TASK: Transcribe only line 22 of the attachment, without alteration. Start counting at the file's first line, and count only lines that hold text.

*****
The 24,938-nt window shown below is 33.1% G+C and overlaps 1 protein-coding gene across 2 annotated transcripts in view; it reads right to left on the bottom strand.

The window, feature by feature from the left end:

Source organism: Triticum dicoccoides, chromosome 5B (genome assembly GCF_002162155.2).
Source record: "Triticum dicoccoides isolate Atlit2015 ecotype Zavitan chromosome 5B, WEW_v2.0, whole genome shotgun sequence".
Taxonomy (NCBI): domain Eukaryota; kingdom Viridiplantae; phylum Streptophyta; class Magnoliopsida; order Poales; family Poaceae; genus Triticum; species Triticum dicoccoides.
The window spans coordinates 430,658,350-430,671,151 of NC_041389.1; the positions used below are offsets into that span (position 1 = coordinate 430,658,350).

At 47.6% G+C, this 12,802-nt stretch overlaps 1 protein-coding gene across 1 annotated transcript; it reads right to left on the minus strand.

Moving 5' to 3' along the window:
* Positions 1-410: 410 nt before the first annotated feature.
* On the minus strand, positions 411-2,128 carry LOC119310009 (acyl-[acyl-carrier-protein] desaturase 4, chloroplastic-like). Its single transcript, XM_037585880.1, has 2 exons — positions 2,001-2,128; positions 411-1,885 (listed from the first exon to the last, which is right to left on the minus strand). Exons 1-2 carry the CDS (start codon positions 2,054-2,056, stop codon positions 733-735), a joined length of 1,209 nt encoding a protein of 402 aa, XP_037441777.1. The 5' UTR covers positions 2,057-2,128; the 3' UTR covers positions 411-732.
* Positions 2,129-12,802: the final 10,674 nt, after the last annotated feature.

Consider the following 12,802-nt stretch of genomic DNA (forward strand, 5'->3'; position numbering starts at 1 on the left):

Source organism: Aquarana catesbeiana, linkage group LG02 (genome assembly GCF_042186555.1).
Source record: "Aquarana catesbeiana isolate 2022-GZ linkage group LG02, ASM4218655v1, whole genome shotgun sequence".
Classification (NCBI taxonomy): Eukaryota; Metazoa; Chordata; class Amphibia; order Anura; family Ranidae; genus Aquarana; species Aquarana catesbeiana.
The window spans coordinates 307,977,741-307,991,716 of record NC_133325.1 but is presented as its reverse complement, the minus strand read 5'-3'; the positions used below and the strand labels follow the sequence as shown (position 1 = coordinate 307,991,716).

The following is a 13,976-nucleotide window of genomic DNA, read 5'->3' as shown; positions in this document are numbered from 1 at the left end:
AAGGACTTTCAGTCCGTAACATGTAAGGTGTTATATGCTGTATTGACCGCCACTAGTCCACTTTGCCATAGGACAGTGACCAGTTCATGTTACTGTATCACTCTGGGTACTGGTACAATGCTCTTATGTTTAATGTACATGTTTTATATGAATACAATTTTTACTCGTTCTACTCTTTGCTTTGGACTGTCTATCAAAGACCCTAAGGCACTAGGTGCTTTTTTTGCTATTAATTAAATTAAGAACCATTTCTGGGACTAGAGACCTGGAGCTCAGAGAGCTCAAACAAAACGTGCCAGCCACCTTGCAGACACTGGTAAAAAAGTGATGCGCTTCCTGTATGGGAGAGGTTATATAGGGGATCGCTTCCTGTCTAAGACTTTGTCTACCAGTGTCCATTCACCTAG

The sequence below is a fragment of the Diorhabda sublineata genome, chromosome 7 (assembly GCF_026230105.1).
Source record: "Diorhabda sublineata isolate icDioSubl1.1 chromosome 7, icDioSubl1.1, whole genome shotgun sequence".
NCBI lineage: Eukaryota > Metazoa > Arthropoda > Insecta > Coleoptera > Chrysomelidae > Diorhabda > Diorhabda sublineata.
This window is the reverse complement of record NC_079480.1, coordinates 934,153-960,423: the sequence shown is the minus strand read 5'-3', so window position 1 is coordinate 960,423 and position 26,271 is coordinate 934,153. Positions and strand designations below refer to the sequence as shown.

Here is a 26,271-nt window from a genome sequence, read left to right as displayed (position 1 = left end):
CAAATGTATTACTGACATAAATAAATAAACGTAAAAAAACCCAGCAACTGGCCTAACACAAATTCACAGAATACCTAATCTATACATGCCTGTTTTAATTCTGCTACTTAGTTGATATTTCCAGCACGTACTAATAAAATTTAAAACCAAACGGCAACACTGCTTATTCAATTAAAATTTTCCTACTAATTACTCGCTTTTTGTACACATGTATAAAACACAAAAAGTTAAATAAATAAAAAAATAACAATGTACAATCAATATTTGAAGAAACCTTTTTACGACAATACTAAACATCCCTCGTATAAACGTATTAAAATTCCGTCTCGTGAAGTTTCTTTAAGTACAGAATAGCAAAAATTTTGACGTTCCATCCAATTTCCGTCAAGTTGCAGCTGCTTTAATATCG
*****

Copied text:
This window is the reverse complement of record NC_079480.1, coordinates 934,153-960,423: the sequence shown is the minus strand read 5'-3', so window position 1 is coordinate 960,423 and position 26,271 is coordinate 934,153. Positions and strand designations below refer to the sequence as shown.